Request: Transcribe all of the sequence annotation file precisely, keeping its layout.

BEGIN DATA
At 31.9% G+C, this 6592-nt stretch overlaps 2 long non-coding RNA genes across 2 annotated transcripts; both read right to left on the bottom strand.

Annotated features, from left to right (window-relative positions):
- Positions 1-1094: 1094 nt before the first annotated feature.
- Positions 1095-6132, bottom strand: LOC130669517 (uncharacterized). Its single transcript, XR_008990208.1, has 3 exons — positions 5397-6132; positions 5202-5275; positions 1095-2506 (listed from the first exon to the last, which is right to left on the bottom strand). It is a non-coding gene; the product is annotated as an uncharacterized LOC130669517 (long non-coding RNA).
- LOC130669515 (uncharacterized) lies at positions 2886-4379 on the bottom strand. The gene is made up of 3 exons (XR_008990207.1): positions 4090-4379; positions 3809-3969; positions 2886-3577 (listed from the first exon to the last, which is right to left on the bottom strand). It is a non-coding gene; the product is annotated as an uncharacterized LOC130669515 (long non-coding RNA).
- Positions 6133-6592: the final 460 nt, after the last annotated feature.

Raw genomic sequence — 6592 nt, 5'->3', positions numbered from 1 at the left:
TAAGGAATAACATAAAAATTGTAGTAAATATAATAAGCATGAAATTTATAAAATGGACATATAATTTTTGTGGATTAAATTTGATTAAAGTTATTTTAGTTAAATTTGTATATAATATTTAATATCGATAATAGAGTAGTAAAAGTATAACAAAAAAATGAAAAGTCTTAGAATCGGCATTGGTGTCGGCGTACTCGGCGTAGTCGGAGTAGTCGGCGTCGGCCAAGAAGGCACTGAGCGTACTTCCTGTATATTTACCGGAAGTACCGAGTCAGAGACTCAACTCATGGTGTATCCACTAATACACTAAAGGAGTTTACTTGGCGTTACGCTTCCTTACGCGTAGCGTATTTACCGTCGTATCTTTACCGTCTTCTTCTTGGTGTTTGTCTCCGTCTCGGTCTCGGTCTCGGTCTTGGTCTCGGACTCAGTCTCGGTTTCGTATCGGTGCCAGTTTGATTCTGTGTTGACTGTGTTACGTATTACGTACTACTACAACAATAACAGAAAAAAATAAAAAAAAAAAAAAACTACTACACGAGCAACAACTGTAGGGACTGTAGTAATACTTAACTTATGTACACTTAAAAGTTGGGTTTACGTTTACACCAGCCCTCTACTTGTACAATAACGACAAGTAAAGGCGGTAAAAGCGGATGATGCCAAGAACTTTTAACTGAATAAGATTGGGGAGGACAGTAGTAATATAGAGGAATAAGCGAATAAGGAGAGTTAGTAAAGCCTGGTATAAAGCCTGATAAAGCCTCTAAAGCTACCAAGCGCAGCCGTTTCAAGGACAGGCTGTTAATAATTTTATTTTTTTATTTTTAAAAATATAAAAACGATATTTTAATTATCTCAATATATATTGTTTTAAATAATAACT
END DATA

At 31.9% G+C, this 6592-nt stretch overlaps 2 long non-coding RNA genes across 2 annotated transcripts; both read right to left on the bottom strand.

Annotated features, from left to right (window-relative positions):
- Positions 1-1094: 1094 nt before the first annotated feature.
- Positions 1095-6132, bottom strand: LOC130669517 (uncharacterized). Its single transcript, XR_008990208.1, has 3 exons — positions 5397-6132; positions 5202-5275; positions 1095-2506 (listed from the first exon to the last, which is right to left on the bottom strand). It is a non-coding gene; the product is annotated as an uncharacterized LOC130669517 (long non-coding RNA).
- LOC130669515 (uncharacterized) lies at positions 2886-4379 on the bottom strand. The gene is made up of 3 exons (XR_008990207.1): positions 4090-4379; positions 3809-3969; positions 2886-3577 (listed from the first exon to the last, which is right to left on the bottom strand). It is a non-coding gene; the product is annotated as an uncharacterized LOC130669515 (long non-coding RNA).
- Positions 6133-6592: the final 460 nt, after the last annotated feature.

Raw genomic sequence — 6592 nt, 5'->3', positions numbered from 1 at the left:
TAAGGAATAACATAAAAATTGTAGTAAATATAATAAGCATGAAATTTATAAAATGGACATATAATTTTTGTGGATTAAATTTGATTAAAGTTATTTTAGTTAAATTTGTATATAATATTTAATATCGATAATAGAGTAGTAAAAGTATAACAAAAAAATGAAAAGTCTTAGAATCGGCATTGGTGTCGGCGTACTCGGCGTAGTCGGAGTAGTCGGCGTCGGCCAAGAAGGCACTGAGCGTACTTCCTGTATATTTACCGGAAGTACCGAGTCAGAGACTCAACTCATGGTGTATCCACTAATACACTAAAGGAGTTTACTTGGCGTTACGCTTCCTTACGCGTAGCGTATTTACCGTCGTATCTTTACCGTCTTCTTCTTGGTGTTTGTCTCCGTCTCGGTCTCGGTCTCGGTCTTGGTCTCGGACTCAGTCTCGGTTTCGTATCGGTGCCAGTTTGATTCTGTGTTGACTGTGTTACGTATTACGTACTACTACAACAATAACAGAAAAAAATAAAAAAAAAAAAAAACTACTACACGAGCAACAACTGTAGGGACTGTAGTAATACTTAACTTATGTACACTTAAAAGTTGGGTTTACGTTTACACCAGCCCTCTACTTGTACAATAACGACAAGTAAAGGCGGTAAAAGCGGATGATGCCAAGAACTTTTAACTGAATAAGATTGGGGAGGACAGTAGTAATATAGAGGAATAAGCGAATAAGGAGAGTTAGTAAAGCCTGGTATAAAGCCTGATAAAGCCTCTAAAGCTACCAAGCGCAGCCGTTTCAAGGACAGGCTGTTAATAATTTTATTTTTTTATTTTTAAAAATATAAAAACGATATTTTAATTATCTCAATATATATTGTTTTAAATAATAACT